Speak Your Mind...Google Voice Typing

Record icon for Google voice typing enabled and shown in red.

Let Your Voice Be Heard

Dictating to your computer can be a productivity boost. For some it is an accessibility boost as it helps them think through what they are writing and more easily get the thoughts down on "paper". There are paid programs for this that work very well such as Dragon Naturally Speaking. This program allows the user to train the software to their voice and supports the user is verbally adding punctuation as well as other voice commands. It really is a great way to draft messages and other writing. There is also a mobile version of the software to help users on mobile devices. The downside to these solutions is their cost. The desktop program begins at $300 and the mobile app uses as subscription model ($15/month or $150/yr)1. While a professional may be able to request this this tool to assist them in their work, this cost is something that makes the use of this program impossible for many students. The fortunate thing is that there is a free tool within Google Docs, voice typing, that facilitates dictation.

What it is

Google voice typing is Google's dictation tool for Google Docs. This tool leverages Googles speech-to-text engine - this is the same engine used within Google Assistant. Because of this it does utilize the Internet. It works best when the computer is plugged into a wired internet connection.

Voice typing is supported for many languages. It supports entering punctuation by voice. Additionally, there are some voice commands that you may use to edit and format your document, control voice typing, and access some accessibility tools. The downside to this solution is that it only works in Google Docs, it does not integrate with any other programs. Barring that limitation, I think that this is a tool that many students might appreciate. The plus side of that it is available on any computer with internet access and access to a Google account.

The only other requirement is that a person have a microphone connected to the computer on which they wish to voice type. Most mobile devices and laptops have built-in microphones, although there are situations in which you might want to use a headset (accessibility features). A couple considerations you might want to take into account before using this tool:

  • How quiet is your environment? Is there background noise that will interfere with your voice being adequately being picked up by the microphone?
  • Will your dictation disturb anyone working around you? Be considerate of others when you dictate. Attempt to find locations or spaces that will allow you to speak without disturbing anyone else.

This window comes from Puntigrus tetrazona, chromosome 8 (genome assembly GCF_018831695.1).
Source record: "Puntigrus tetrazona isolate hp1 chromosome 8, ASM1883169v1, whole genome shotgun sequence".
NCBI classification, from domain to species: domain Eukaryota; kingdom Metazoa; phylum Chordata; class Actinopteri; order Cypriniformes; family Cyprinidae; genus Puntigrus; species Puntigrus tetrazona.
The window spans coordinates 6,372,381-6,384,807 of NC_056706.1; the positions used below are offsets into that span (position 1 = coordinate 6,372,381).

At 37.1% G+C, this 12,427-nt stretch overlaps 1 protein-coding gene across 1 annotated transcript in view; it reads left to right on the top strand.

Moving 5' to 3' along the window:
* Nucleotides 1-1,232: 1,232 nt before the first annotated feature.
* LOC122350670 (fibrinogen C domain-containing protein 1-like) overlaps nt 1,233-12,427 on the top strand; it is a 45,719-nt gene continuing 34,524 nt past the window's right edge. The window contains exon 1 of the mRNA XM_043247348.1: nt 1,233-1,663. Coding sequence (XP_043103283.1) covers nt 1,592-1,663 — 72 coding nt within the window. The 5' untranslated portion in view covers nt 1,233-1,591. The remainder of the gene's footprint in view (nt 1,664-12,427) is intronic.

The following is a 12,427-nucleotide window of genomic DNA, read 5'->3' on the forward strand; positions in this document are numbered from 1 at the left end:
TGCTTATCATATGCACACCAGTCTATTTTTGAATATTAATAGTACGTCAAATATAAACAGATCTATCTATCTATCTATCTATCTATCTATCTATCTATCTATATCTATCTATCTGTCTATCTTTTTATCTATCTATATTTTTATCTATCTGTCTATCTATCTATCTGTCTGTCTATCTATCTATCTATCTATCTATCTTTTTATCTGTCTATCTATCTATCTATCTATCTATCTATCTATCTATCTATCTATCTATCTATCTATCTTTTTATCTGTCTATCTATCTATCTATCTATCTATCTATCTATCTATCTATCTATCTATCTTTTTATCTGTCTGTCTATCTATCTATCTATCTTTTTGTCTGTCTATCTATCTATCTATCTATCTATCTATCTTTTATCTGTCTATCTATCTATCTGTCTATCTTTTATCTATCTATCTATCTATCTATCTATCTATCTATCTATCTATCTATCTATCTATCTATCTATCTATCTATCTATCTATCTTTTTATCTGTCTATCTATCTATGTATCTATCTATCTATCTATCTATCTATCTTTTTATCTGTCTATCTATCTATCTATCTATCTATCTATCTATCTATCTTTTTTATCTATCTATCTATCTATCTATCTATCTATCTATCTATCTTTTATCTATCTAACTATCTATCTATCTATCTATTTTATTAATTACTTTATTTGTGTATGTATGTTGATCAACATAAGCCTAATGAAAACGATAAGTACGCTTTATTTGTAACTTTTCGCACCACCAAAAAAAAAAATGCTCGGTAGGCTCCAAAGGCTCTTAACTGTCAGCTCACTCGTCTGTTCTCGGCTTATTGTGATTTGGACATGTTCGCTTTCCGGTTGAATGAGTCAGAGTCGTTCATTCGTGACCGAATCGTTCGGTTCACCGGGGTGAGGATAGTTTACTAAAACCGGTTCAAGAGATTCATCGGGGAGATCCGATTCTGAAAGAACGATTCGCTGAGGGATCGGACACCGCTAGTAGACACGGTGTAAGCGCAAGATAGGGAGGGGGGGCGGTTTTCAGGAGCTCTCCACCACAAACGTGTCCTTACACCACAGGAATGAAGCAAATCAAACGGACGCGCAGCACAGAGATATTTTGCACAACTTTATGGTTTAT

You can make use of voice typing on any of the public computers in the Library as long as you keep the above considerations in mind. The study rooms on the main level of the Library may be the best location for voice typing. The Windows computers currently do not have a built-in microphone so you will need to bring your own. A pair of headphones with a built-in mic should do the trick. There is also a USB microphone available for check out at the Circulation desk. The iMacs have built-in microphones. If you have questions about voice typing in the Library please contact me.

How-To

To enable voice typing with a Google Doc:
An image of the voice typing button as it appears with in a Google doc with the text 'Click to speak,' below it.
Voice typing button
  1. Click on Tools > Voice Typing... or press Ctrl/Cmd+Shift+S
  2. Click the microphone button(left).
  3. The button will turn red and you can begin dictating.
    Depending on 1) how fast you speak, and 2) whether or not you are connected to a wired internet connection, you may need to pause at various points to allow the service to catch up.
  4. Click the button to end dictation. The button will turn gray.




Watch the brief video (3:07) for a demo of voice typing in action.


A Note About Mobile

To my knowledge both major mobile platforms, iOS and Android, support dictation from within their default keyboards. In both the feature may be accessed by clicking the microphone icon within the keyboard. The two images below point to locations for the dictation button in each keyboard.
Image of iOS keyboard highlighting the dictation button.
iOS Default Keyboard


Image of the default keyboard with the dictation icon highlighted.
Android Default Keyboard

Resources

Google Voice Typing Support Documentation: Type with your voice
Google Voice typing - The Apps Show (video, 3:47)

1 At the time of this post.

Comments

Popular posts from this blog

Adobe Acrobat Pro: Working with Book Scans

"Creating Accessible PDFs" Session Summary